I look at him, so young, naïve and vulnerable. I watch him playing with his gameboy, his blonde head bent towards the tiny screen, and his face creased in serious concentration. His face has not changed, he still looks the way he did when he was 9,10,11 years old. Smooth pink cheeks, sparkling blue eyes , and a grin that could win a heart of stone.
He has not asked me to stop kissing him before he goes to sleep, and he hugs me every morning as he rushes out the door to Yeshivah. For me, his mommy, he is still my baby. He is still the little kid who taught himself how to ride a bike, and persevered no matter how many times he fell off. He is the kid who always put his arms around me when I cried after my husband had humiliated me. He is the one who runs outside to help me with my bags, and lately he has been making coffee for me on Shabbos morning.
He is the child that is most caught up in my separation. His brothers are older and in yeshivah longer hours. His sisters are not the ones who Tatty calls to accompany him to daven Mincha or Maariv. He is the one who is the most in contact with his father, and he is the one who has to hear the negative comments against his mother.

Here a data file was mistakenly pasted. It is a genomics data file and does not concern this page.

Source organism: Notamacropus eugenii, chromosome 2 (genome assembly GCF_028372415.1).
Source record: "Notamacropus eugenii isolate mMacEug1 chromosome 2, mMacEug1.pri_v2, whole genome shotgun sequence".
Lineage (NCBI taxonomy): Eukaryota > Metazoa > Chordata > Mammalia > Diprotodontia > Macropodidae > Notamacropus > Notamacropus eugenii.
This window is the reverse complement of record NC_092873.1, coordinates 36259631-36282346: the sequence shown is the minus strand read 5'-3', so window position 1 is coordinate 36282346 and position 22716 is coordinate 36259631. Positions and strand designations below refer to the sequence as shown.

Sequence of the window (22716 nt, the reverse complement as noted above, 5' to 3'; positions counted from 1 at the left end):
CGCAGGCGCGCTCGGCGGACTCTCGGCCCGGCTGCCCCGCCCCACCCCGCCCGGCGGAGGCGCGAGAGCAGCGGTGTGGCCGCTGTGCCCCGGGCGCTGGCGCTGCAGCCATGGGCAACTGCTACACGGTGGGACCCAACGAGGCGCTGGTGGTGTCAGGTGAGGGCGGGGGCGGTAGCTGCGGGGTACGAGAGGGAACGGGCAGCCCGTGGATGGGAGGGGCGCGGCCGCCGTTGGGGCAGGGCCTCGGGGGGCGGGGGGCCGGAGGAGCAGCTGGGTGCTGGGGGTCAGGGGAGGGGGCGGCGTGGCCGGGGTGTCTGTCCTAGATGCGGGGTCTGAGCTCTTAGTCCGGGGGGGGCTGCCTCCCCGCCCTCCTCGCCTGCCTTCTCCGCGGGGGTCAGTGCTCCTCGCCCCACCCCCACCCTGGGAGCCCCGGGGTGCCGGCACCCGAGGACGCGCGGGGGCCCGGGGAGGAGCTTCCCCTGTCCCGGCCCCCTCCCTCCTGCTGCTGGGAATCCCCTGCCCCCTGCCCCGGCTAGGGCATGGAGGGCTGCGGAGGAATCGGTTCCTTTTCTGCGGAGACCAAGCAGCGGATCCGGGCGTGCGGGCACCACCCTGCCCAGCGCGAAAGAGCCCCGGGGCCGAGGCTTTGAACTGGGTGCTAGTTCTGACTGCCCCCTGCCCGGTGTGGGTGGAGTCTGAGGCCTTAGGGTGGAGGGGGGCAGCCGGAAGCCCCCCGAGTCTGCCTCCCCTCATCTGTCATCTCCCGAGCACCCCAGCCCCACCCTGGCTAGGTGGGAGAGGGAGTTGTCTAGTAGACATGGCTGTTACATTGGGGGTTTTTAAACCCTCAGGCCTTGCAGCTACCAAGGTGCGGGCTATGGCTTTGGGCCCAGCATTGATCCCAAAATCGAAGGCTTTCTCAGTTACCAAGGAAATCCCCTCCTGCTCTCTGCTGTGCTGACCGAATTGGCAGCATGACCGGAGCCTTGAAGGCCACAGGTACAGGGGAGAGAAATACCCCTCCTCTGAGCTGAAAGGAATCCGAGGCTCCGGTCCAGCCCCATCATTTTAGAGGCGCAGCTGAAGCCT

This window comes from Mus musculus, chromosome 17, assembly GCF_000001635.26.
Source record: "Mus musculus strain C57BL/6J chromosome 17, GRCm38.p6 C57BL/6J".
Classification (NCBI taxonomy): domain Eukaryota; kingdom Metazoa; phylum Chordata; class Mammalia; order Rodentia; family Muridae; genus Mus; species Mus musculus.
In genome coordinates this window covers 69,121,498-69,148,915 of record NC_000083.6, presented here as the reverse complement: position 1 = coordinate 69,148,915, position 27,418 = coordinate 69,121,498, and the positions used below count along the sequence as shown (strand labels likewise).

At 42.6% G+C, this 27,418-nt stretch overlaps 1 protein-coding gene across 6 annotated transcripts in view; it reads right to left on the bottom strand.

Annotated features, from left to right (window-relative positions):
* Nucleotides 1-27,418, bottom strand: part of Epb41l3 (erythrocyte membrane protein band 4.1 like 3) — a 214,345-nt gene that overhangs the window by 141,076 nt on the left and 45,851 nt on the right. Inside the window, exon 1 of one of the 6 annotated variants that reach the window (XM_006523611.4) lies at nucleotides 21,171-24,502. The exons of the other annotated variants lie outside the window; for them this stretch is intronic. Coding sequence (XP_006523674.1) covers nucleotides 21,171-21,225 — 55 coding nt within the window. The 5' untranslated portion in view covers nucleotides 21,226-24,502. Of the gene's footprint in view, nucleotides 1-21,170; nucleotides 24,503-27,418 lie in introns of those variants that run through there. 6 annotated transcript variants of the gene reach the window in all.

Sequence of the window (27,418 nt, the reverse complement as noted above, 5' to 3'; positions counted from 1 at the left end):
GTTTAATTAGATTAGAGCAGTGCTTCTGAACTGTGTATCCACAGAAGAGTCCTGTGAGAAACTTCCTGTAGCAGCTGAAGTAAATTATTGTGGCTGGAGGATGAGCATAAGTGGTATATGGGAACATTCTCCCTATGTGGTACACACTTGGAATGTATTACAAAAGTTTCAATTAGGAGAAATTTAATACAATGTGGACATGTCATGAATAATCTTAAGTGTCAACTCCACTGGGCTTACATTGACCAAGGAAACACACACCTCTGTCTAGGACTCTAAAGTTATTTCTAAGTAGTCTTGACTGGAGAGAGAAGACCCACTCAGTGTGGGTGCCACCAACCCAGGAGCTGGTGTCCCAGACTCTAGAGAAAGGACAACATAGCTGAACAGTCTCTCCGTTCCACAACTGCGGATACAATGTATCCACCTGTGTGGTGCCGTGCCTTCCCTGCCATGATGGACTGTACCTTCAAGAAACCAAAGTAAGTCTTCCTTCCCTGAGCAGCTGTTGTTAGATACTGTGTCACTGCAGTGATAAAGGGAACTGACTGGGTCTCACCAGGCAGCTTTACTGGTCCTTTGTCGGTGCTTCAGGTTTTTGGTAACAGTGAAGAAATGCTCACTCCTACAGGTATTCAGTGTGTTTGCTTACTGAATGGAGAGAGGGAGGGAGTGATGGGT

My soul cries for him. He does not deserve to be in the middle like this. I wish I could reduce his pain even a bit. Tonight my husband took all the kids out to buy donuts. My big soon-to-be Bar Mitzvah boy, innocently asked if he could buy one for mommy too. I don’t know exactly what my husband’s response was, but he came home trying to hide the tears from me. When I asked if he had fun, he shrugged his shoulders and said: “I’m sorry mommy, I couldn’t get you a donut”
I pulled him towards me and told him that I don’t like donuts that much anyway. He looked me in the eye, and nodded his head knowingly. I smiled back and told him that it will all be okay.
It is that these times that I begin to doubt myself. What am I doing to my children? How will they get beyond this? But then I remember how my daughter told me a couple of months ago, how she used to hear me crying in my bedroom. And I realize that having a mother who cries and is sad all the time cannot be healthy either.
I know I have to go through with this divorce.
I do not deserve to be treated so badly, and to be told I am a worthless human being, and a rotten mother.
I must look towards the future and know that Hashem does not want me and my children to continue suffering. I am doing the right thing, and I have to stay strong and not give up.